Animals treated using one of the compounds, CLP290, started to show promising evidence of functional recovery within 4-5 weeks, and significant recovery from 7 weeks onwards. In fact, 80% of the paralyzed SCI animals developed the ability to take weight-bearing steps, and demonstrated increased joint mobility following treatment with CLP2900. “The extent of the recovery is functionally significant,” the authors state, “as stepping ability has been implicated as the limiting step for functional recovery in severe injury models.”
Further investigation confirmed that the beneficial effects of CLP290 treatment in SCI animals were dependent on the presence of descending axons that crossed the lesion site. CLP290 didn’t restore movement in another cohort of animals in which SCI had completely severed the spinal cord. There was also no evidence that CLP290 triggered the growth of new axons in the SCI animals with spared neurons, adding weight to the suggestion that the drug effectively reawakened the ability of pre-existing nerve cells to respond to brain signaling.
CLP290 activates the K+–Cl– co-transporter KCC2, and in another series of tests, the researchers mirrored the effects of CLP290 therapy by delivering the KCC2 gene directly into SCI mice. These animals also demonstrated a level of functional recovery that was equivalent to or even greater than that observed after treatment with CLP290. SCI mice receiving the KCC2 gene demonstrated levels of KCC2 expression that were similar to those of uninjured mice, suggesting that the gene therapy “likely acts by counteracting SCI-induced KCC2 downregulation,” the authors suggest.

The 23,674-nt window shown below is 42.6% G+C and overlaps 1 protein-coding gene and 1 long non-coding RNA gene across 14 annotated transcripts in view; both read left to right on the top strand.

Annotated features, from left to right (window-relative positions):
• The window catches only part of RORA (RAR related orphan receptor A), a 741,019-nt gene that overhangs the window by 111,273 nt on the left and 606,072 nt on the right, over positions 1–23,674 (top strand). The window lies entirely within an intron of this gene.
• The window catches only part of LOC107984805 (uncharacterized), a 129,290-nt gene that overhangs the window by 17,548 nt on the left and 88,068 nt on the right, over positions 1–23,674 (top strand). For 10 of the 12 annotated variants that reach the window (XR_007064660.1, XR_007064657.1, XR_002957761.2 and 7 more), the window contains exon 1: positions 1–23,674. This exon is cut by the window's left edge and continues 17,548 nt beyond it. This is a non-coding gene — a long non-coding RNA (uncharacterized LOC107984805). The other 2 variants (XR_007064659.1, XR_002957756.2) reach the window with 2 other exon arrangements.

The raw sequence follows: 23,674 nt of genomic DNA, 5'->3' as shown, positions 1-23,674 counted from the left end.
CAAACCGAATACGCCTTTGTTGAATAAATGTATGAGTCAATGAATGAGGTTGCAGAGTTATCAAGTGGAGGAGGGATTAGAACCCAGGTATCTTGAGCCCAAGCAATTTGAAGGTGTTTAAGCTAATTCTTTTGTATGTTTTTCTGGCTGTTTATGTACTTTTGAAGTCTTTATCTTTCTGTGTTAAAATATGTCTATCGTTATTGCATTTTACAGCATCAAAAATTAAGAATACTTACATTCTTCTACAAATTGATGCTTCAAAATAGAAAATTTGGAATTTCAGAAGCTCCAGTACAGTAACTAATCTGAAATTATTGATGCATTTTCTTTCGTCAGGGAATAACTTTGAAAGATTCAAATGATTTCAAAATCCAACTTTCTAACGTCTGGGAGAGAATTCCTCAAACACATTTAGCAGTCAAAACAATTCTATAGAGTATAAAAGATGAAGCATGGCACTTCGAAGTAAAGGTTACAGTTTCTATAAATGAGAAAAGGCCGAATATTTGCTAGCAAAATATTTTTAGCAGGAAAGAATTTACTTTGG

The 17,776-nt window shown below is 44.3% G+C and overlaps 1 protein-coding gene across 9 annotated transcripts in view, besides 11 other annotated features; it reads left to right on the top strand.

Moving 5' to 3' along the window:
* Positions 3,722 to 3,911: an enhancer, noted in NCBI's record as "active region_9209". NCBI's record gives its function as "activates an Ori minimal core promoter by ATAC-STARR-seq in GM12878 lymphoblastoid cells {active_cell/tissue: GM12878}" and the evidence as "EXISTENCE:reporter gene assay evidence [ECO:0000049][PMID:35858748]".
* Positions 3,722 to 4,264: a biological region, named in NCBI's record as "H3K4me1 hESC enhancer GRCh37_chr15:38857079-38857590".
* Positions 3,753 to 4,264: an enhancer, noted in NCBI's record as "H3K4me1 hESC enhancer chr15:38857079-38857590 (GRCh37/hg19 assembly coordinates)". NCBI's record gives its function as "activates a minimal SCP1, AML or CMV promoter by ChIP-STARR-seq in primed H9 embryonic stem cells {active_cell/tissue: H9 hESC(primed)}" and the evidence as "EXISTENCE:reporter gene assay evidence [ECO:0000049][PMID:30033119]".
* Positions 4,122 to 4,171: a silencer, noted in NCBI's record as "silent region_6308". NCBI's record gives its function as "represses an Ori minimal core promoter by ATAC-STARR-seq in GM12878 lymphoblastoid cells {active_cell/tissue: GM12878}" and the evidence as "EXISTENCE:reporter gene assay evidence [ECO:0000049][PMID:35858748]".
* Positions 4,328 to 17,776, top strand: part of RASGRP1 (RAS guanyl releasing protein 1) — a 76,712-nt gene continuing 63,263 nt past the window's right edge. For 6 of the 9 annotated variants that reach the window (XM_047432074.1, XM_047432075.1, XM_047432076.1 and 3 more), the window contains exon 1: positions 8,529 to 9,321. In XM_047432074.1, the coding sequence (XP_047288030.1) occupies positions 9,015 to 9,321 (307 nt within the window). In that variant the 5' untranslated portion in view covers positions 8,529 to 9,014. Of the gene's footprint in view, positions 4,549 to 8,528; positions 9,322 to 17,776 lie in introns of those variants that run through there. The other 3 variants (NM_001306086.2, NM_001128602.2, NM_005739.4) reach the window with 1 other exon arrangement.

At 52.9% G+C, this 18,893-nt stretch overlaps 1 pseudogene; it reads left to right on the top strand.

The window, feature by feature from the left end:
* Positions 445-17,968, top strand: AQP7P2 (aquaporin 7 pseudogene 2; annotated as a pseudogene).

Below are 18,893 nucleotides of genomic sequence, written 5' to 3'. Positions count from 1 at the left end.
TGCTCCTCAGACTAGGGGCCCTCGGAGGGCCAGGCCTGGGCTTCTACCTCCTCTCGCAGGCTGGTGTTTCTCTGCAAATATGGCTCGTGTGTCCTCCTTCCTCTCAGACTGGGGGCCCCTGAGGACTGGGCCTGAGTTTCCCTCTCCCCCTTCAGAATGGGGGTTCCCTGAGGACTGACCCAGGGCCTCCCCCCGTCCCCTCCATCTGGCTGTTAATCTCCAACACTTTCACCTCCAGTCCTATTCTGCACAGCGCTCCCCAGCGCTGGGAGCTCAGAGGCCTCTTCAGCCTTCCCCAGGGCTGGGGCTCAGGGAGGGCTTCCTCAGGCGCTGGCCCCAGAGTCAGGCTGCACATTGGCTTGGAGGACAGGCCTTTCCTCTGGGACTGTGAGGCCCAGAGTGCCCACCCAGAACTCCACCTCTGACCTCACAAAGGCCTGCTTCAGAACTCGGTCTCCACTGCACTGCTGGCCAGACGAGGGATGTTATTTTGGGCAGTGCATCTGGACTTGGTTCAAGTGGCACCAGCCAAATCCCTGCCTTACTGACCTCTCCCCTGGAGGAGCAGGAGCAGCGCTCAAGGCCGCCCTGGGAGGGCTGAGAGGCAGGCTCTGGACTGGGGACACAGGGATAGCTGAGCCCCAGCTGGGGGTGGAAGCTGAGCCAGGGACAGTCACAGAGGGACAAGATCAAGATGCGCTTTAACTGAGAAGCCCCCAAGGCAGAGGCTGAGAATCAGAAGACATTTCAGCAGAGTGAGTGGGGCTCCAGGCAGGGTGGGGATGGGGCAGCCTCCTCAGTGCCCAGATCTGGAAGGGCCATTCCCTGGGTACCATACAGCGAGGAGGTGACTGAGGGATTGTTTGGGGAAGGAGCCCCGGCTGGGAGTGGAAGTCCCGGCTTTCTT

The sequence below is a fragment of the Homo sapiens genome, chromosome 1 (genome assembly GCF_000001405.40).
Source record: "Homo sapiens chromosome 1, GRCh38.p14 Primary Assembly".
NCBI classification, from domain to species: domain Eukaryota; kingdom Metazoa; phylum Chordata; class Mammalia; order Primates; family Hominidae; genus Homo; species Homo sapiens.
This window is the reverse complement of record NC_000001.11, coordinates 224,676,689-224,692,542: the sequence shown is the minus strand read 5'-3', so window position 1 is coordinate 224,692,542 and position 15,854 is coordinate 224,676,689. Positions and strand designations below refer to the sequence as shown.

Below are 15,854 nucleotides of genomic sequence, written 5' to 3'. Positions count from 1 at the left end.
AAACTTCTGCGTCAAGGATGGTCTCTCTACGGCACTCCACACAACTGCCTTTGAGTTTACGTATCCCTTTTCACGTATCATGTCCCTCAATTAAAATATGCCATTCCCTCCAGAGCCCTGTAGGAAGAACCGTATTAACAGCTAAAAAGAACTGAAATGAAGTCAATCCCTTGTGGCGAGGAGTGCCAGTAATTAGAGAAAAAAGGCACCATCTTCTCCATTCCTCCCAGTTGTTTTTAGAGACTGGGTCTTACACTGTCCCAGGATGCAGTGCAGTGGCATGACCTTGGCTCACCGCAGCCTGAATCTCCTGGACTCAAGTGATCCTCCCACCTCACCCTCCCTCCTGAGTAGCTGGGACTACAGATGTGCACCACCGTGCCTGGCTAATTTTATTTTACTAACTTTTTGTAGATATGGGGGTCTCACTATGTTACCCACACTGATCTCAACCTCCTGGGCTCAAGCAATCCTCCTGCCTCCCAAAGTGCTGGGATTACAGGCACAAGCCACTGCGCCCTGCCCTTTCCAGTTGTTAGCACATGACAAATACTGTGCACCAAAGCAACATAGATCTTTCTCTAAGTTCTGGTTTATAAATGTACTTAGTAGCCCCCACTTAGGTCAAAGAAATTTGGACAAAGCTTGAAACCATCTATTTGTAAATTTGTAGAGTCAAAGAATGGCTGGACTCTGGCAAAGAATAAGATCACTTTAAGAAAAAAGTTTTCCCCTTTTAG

In subsequent experiments, the team showed that KCC2 was acting on inhibitory interneurons in the spinal cord segments between and around the staggered spinal cord lesions. The results indicated that following SCI these inhibitory neurons produce much less KCC2, and can’t respond to inhibitory signals from the brain. Effectively the inhibitory neurons can only respond to excitatory signals and keep firing, and because they are inhibitory neurons this results in an overload of inhibitory signaling in the spinal circuit, which blocks the relay of signals from the brain telling the limbs to move.
Using gene delivery of CLP290 to restore KCC2 allows the inhibitory neurons to receive and respond to inhibitory signals from the brain, which recenters the signaling circuit, making it more responsive to instructions from the brain. Tests confirmed that enabled the relay of descending inputs to the lumbar spinal cord. “… these findings suggest that increasing KCC2 activity restores a more physiological neuronal activity pattern to the local spinal cord circuitry,” the authors state.
“Restoring inhibition will allow the whole system to be excited more easily,” Dr. He notes. “Too much excitation is not good, and too much inhibition is not good either. You really need to get a balance. This hasn’t been demonstrated in a rigorous way in spinal cord injury before.”
Encouragingly, treatment using CLP290 demonstrated negligible side effects in the mice, even at high doses, suggesting that the compound may represent a useful starting point for clinical R&D. “Because the majority of SCI patients have some spared axons, our results suggest that the BBB-permeable small molecule CLP290 could be a promising treatment in these cases,” the authors state.
They acknowledge that CLP290 treatment didn’t completely restore movement in the SCI mouse model, and suggest that further studies will be needed to evaluate combining CLP290 with other drugs, and with other treatments such as rehabilitative training. Nevertheless, Dr. He states, “we are very excited by this direction. We want to test this kind of treatment in a more clinically relevant model of spinal cord injury and better understand how KCC2 agonists work.”